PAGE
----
Airports can be very polarizing places.
Airports can be very polarizing places. By this I mean, no one feels like they might, maybe, be ok. Most people hate them. As for me, they are oddly a place of Zen. As some who loves to travel and travels often, airports fundamentally mean that adventure is imminent. Either that, or my bed at home, and either way I am happy. It is a place where people converge from everywhere: you can hear so many languages, accents, and experiences. You see clothes, bags and shoes you had no idea were in style anywhere, certainly not where you are from. All of this, I love.
I was lucky enough to go home to my parent’s house in Philadelphia this past Thanksgiving weekend. In all honestly, it was the first time in a long time that an airport has tested my patience. My flight was early in the morning, but I stayed out late to see a friend’s show and woke up early to get to the airport. I checked in, boarded my plane, and fell asleep immediately. When I woke up, we were on the ground. For a second I wondered if maybe I had slept through the flight entirely and that we were already in Philadelphia. Unfortunately I was not that lucky.
The lady next to me informed me that there was something wrong with the fuel pump, and that the pilot had been keeping everyone up to date. Almost on cue a voice came over the speaker saying that the problem was still not fixed and that they would be shutting off the plane entirely and turning it back on again to see if that fixed the problem. Wondering groggily how a multi-million dollar airplane and my cell phone could be expected to work the same way, I called my parents and told them I would be late.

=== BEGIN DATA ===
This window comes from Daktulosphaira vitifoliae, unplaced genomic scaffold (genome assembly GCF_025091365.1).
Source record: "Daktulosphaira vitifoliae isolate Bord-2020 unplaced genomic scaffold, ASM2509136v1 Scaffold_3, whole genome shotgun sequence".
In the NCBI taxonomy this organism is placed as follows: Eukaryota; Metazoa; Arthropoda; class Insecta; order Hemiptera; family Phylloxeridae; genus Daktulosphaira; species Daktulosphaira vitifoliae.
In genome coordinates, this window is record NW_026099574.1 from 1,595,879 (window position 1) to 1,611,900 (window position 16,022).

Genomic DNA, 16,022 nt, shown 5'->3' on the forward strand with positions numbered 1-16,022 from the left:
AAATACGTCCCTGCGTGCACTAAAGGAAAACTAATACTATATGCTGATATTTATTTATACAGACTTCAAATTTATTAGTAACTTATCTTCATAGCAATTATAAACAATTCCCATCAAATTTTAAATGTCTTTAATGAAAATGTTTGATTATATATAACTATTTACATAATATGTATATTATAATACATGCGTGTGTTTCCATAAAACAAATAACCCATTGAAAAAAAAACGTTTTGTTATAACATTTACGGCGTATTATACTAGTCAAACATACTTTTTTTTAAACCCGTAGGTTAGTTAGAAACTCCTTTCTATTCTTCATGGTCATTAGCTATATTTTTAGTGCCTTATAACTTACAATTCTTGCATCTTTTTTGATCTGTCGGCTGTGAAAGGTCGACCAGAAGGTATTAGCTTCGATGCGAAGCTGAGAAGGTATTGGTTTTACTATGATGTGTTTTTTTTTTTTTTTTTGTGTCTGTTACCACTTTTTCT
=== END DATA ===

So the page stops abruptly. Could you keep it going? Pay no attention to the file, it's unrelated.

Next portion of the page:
Unsurprisingly, rebooting the plane did not fix the problem. Initially the indicator must have turned off because they re-boarded the plane and disconnected from the terminal but we were soon back where we started and informed we would be switching planes. Personally, I was relieved to hear this. I doubted the problem could be fixed that easily and wondered if my plane crashed on Thanksgiving, would that be considered real irony or would it be more like the Atlantis Morrisette kind. You know, not technically ironic, more just a serious bummer.
Needless to say I survived to make it to Thanksgiving dinner and to writing this piece. It was wonderful, dinner was ready two hours early and was utterly delicious. I printed out my last article for my Bubbie, who cried when she read it and gave me a very wet kiss on the cheek before asking if I really do smoke cigars and if I could please stop doing that immediately.
I am not sure what overarching message, if any, the universe was trying pass on to me this past Thanksgiving. I hardly need to be reminded how utterly blessed I am for my family, for my ability to fly home to them, and for the opportunity to share all of this with you, the Jetset Times readership. Perhaps I was meant to learn that a sense of humor can get you through most anything this world can throw at you. Or maybe the sometimes adversity makes the sweet parts of life even better. Perhaps I was just meant to learn that slow cooking a brisket in the oven on a low temperature to seal in the moisture and then smoking outside on a grill for hours is the best possible marriage between a classic Jewish brisket and a Texas BBQ style. No matter what, I am grateful for this past Thanksgiving weekend, particularly that the flight home was remarkably uneventful.
What are you prepping for holiday travels? Share with us in the comments.